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Catching Up With LAIDBACK LUKE

Catching Up With LAIDBACK LUKE

Few internationally renowned DJs remain as grounded as Laidback Luke. With over fifteen years of experience, Luke has established himself as both a dance music pioneer and innovator—all the while staying in touch with his fans, his roots, and his musical integrity.

Through the modern day murk of pre-recorded sets, ghost producers, and flare over substance DJs, LBL continues to remains a beacon of production prowess and live excellence. As a Blueprint favorite we simply could not miss the opportunity to chat with Luke ahead of his sure to sell out show on Friday, June 27th at Celebrities.

Blueprint: Your response to Seth Troxler’s outwardly negative article on THUMP was unwaveringly positive. How do you remain so upbeat and optimistic after so many years in the industry?

Laidback Luke: It’s very easy and tempting to complain, positivity is the only way forward though! We can acknowledge when there’s something wrong but hating on it won’t help. Coming up with solutions or looking at it from other perspectives will always be much more constructive. Right now it’s very easy to hate on EDM as it is at its most popular. But that doesn’t mean the techno or deep scene is perfect either. Of course someone outside of the scene will easily hate on something that’s far away from him.

Blueprint: Social media can be an abyss of negativity: in your opinion what is it about dance music culture that is so polarizing that artists seemingly go out of their way to trash talk other acts from the scene? Has it always been this way?

Laidback Luke: It has always been that way, but because of social media it’s much more in your face. I remember the biggest trance DJs shit talking about each other back when trance was the bigger, money making industry. Where there’s money, there’s dirt.

Blueprint: What is it like balancing a global touring schedule with a wife and a new baby girl?

Laidback Luke: It’s a tough one! And the only way I’m able to do this is through a lot of scheduling. My wife and I always make schedules for the whole month and really log in, and block, our family time. Although there are not many gaps, my schedule is insane, we always manage to fit in a decent amount of time just enough to enjoy a bit of family life too.

Blueprint: Do you find that the superstar DJ lifestyle lends itself to single promiscuity while simultaneously putting artists on a pedestal inflating their egos beyond imagination?

Laidback Luke: To me it does. I’ve never been about the rockstar life and fucking groupies. It’s a trap and it’s not real life. As far as I see it those are distractions to what life really is about. In the end we all want a family life and to not die alone. It’s good to keep the ego as small as you can too, as that will give you a far more productive and healthier life.

Blueprint: For the past few years’ long-time fans of dance music have bemoaned the dying art of live mixing and the growing presence of pre-recorded sets: what is your take on the current state of mixing represented by mainstream EDM?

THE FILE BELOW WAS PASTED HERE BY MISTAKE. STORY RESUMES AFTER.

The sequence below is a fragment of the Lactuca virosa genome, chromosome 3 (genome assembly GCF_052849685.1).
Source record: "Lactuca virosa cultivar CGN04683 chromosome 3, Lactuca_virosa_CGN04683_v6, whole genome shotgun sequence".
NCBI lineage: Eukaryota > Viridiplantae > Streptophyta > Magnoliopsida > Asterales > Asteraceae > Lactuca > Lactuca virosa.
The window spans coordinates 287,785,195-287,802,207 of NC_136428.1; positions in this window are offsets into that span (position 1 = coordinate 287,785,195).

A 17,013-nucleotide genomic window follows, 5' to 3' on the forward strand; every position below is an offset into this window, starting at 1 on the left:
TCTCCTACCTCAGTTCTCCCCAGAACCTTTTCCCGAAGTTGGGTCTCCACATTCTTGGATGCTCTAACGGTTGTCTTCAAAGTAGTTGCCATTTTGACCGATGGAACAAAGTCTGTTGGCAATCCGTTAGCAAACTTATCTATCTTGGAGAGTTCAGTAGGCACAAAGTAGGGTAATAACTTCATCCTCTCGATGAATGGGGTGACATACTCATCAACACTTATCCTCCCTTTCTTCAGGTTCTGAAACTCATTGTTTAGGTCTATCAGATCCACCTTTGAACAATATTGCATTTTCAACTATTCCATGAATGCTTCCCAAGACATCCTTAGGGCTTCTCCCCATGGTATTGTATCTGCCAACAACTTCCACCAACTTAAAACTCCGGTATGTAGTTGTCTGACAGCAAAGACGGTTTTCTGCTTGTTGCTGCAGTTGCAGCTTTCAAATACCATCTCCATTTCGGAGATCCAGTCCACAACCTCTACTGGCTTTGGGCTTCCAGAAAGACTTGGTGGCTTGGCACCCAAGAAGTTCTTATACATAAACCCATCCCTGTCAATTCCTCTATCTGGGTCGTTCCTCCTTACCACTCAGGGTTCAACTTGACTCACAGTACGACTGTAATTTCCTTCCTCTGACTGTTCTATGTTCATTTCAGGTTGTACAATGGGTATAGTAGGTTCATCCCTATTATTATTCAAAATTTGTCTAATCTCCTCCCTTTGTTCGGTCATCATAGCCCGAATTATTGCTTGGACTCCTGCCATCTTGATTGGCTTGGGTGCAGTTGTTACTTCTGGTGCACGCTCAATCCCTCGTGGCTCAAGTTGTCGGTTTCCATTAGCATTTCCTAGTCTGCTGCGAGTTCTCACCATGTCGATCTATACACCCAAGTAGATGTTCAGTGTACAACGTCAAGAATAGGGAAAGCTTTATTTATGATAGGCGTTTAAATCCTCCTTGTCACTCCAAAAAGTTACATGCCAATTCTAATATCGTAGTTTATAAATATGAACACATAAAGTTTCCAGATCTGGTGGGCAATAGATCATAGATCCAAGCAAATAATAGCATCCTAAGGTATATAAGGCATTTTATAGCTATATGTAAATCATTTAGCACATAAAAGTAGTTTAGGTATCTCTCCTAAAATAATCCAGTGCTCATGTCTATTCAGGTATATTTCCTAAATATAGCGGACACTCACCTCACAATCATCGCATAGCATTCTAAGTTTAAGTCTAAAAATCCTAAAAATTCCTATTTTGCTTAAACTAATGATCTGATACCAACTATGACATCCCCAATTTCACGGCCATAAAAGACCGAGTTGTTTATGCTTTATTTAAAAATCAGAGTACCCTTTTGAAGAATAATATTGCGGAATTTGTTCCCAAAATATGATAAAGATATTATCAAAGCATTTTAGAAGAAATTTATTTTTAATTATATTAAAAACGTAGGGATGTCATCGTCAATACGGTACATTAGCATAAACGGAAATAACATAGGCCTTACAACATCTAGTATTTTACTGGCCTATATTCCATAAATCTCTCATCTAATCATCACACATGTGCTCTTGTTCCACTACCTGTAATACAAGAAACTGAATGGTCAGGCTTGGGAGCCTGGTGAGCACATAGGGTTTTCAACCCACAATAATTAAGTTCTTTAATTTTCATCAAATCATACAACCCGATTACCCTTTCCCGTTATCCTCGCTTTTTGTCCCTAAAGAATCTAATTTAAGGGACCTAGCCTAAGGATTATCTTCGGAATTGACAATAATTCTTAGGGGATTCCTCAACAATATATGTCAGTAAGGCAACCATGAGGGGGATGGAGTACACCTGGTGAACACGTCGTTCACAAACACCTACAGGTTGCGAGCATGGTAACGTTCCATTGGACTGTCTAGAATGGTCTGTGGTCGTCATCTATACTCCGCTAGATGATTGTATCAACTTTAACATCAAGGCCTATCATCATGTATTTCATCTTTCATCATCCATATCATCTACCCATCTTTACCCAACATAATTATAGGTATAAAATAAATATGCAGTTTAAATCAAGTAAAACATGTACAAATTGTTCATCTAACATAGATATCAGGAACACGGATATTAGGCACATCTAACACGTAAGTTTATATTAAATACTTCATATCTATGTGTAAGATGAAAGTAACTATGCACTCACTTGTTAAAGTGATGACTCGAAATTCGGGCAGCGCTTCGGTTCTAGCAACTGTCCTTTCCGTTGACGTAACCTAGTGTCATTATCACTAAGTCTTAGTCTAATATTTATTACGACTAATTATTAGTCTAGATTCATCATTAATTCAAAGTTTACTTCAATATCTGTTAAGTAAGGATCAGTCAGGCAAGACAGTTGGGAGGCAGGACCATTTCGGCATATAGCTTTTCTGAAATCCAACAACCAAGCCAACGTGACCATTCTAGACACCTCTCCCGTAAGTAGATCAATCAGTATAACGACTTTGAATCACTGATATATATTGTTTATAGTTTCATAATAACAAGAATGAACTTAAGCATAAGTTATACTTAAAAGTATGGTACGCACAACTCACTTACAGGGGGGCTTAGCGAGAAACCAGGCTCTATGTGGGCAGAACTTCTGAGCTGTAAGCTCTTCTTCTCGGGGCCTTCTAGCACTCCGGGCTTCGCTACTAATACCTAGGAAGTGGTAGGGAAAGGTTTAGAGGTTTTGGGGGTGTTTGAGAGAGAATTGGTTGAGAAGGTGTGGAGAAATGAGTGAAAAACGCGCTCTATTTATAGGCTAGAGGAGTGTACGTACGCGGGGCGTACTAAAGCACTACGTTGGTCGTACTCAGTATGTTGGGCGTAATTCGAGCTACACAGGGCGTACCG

Laidback Luke: I agree and I think it’s a shame! It’s such a beautiful art, the real art of DJing. Not even mentioning the turntablism, but for instance setting a mood, adapting on the spot and being a taste-maker of tracks, being someone very knowledgeable about obscure and new music, is being lost too. I’ve had discussions with up and coming producers about this and they don’t get it. They just think presenting their music is the best way to capture a crowd. To mix in key and to have music synced with visuals. It’s really not. But it’s ok, that will just make the real DJs stand out even more. The experience on the floor to a more organic set, based on energy, vibe and creativity on the spot is much stronger.

Blueprint: In the same vein, what is your opinion regarding management companies who force new producers to learn to DJ so that they can travel the world playing the Beatport Top 10 and promoting their brand?

Laidback Luke: Well that’s just what it is then right? Promoting your brand? It’s not what real DJing is about. That to me fits in the same category as inflating the ego and wheeling in as much money as you can. But what’s the purpose again? Wasn’t it to give people the time of their lives with the help of your amazing music? Not to be the most popular, or to be named ‘The number 1 DJ of the world’. No offence to Armin or Hardwell, I love those guys, but seriously, being named or voted that, doest that REALLY make you the number 1 DJ of the world? So, Q-bert can kick my ass in DJing with one hand strapped on his back. Yet my ‘DJ Ranking’ is higher than him. I’m sure as hell NOT a better DJ than him.

Blueprint: Is ghost producing and mass purchasing your own tracks to bump yourself up the Beatport charts an epidemic in the industry and in your opinion how can people combat these issues in an effort to unearth more transparency?